So I'm driving on I-76 today and thinking how it's too bad I don't have a digital camera.
It's raining like crazy on the Schuylkill Expressway and I see a Temple billboard that proclaims "Friday, Sept. 3" as the date of the home football opener with Villanova.
That called for a photo, but it had a deeper meaning as well. It meant only one thing.
Temple's "negotiations" with fellow Lincoln Financial Field tenant, the Philadelphia Eagles, over its preferred date, Sept. 2, fell through.
Then I put two and two together and came up with four.
Oddly enough, that's the starting time of the game, but it's not how this mostly mathematical equation was solved.
Two plus two equals 4 PM basically because Sept. 2, the date Temple AD Bill Bradshaw long sought as prime time for the game, was denied the Owls by the landlord Eagles, leaving four as the only logical time for the game.
The official announcement will be made tomorrow or next week, but you read it here, on Bleacher Report, first.
The game figures to draw the largest college football crowd in Philadelphia history (in games involving two Philadelphia teams) for three reasons, in no particular order:
1) It's the start of Bernard Pierce's serious run for the Heisman Trophy (a TV screen shot from ESPN comparing his freshman year to Adrian Peterson's is pictured here)
2) Villanova is coming off a national FCS championship
3) Temple is coming off its first bowl game in 30 years.
Temple could have played on the Saturday of Labor Day weekend, when no one would have been in town. There's this thing called The Shore, and it's a phenomenon peculiar to Philadelphia, where the town virtually empties out the weekend of Labor Day, leaving only the homeless and poor behind.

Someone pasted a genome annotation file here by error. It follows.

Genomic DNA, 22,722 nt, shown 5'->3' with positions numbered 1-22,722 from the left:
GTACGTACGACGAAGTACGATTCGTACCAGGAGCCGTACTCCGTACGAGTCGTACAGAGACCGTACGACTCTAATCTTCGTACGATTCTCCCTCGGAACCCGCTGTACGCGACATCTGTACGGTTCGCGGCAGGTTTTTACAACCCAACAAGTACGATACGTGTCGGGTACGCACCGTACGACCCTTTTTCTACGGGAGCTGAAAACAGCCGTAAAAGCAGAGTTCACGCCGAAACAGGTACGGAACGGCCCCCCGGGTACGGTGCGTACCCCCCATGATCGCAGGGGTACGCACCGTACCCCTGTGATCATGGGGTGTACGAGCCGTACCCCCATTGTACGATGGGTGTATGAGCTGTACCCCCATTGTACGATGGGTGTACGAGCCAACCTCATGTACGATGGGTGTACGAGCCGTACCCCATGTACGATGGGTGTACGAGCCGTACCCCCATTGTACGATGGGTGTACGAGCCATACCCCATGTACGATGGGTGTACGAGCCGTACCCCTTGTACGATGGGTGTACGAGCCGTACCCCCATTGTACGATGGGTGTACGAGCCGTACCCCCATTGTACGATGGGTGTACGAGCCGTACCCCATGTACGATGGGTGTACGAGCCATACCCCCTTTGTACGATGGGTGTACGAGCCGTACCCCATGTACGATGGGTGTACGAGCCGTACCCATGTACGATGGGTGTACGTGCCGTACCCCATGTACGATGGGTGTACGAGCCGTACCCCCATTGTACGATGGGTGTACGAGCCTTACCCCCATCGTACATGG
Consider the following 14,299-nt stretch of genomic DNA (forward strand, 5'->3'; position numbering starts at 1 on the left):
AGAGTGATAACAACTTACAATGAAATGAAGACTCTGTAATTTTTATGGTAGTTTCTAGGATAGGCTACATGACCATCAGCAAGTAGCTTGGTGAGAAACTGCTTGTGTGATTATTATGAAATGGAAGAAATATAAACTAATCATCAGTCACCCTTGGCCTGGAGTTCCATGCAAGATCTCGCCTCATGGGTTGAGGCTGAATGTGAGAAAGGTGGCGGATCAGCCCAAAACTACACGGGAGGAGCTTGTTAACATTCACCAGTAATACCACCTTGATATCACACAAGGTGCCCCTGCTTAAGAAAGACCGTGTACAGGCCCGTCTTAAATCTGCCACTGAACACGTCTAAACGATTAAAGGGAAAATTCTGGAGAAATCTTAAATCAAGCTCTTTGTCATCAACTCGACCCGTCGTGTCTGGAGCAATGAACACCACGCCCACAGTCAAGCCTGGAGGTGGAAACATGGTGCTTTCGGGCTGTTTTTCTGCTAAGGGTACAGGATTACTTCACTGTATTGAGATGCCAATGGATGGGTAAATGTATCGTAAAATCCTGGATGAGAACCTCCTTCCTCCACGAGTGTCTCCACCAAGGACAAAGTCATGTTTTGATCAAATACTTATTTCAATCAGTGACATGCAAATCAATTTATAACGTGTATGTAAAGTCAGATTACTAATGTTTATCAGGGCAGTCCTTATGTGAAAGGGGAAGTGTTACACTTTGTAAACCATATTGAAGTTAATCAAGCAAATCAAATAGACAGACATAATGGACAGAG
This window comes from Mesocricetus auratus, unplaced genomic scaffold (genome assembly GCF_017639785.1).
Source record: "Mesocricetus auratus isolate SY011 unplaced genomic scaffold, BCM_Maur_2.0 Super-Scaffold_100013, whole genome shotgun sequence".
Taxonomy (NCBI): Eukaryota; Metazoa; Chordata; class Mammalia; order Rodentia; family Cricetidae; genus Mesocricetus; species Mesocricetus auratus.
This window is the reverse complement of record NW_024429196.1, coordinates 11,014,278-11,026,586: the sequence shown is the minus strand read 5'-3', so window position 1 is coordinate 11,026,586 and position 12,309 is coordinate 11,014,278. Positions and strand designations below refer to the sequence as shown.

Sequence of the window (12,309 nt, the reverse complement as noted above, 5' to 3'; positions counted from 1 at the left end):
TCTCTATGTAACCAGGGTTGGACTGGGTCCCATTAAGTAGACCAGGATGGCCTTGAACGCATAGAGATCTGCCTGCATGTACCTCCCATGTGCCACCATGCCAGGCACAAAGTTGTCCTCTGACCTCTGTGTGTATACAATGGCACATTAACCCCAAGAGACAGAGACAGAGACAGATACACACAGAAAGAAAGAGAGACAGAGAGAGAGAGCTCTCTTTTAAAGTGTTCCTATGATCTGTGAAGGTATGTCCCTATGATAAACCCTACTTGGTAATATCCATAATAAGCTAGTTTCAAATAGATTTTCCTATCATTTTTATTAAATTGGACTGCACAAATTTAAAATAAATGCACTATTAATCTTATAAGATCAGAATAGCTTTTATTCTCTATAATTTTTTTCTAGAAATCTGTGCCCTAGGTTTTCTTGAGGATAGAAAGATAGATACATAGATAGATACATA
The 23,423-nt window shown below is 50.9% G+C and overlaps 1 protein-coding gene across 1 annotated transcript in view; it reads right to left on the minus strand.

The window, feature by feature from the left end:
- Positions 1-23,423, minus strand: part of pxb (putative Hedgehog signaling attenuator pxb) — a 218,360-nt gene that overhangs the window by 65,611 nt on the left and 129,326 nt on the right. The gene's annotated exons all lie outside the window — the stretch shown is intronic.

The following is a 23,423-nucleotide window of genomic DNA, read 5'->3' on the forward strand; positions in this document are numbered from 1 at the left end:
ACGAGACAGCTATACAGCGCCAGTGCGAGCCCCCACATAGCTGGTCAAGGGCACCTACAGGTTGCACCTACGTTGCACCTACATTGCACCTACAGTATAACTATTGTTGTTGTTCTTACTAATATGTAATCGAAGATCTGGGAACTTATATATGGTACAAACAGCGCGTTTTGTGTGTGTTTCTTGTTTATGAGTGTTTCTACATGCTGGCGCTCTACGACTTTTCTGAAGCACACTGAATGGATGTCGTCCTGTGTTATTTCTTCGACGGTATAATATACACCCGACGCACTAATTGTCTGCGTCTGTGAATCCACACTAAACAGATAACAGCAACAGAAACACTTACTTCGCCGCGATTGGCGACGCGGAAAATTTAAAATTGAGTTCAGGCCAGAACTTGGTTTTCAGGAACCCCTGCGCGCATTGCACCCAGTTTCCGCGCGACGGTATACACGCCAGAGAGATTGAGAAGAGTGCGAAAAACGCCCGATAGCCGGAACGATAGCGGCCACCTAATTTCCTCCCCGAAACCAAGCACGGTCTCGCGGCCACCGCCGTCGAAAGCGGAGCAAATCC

Philadelphia is unique because The Shore (capital T, capital S) is only 50 miles away and Philadelphians see this weekend as their absolutely last chance to get away before a long, cold winter. The magnetic attraction of that to a region of six million people cannot be minimized.
So Saturday was out.
The Eagles have long given lip-service to their role in the Philadelphia "community" and how they do all of these charitable things.
The Eagles could have done the "community" a favor and moved their game to Sept. 3 and allowed Temple and Villanova to play on the date best suited for a big college crowd.
The Eagles being the Eagles could have gotten their 70,000 people on either date but, no, the Eagles had to put the screws to Temple and Villanova.
"We want to play Thursday night," was basically what Joe Banner told Bradshaw.
"But, Joe, you'll get your crowd either night...."
"No, we still want to play Thursday night. Good luck, though."
The Phillies are already scheduled for a Friday night (7 PM) game across the street against Milwaukee in Citizens' Bank Park.
Since two crowds in excess of 40,000 (hopefully for Temple, definitely for Phils) would be showing up at the same time, the Owls reluctantly were forced to pick 4 PM.
It's a stroke of genius, in my mind.
The Temple and Villanova fans get to arrive, say, at 2 PM for tailgating, taking all of the tailgate spots used by Phillies fans.
Phillies fans arrive at about four, then start frantically texting "WTF?" messages to their fellow 20-somethings.
If there's a silver lining to this scheduling nightmare, that's it.
Now it's up to Temple and Villanova fans to get a crowd large enough to steal all of their parking spaces.
Better yet, invite all the Phillies fans along for the all-sports-day party by allowing them half-price football access by just showing a baseball ticket stub.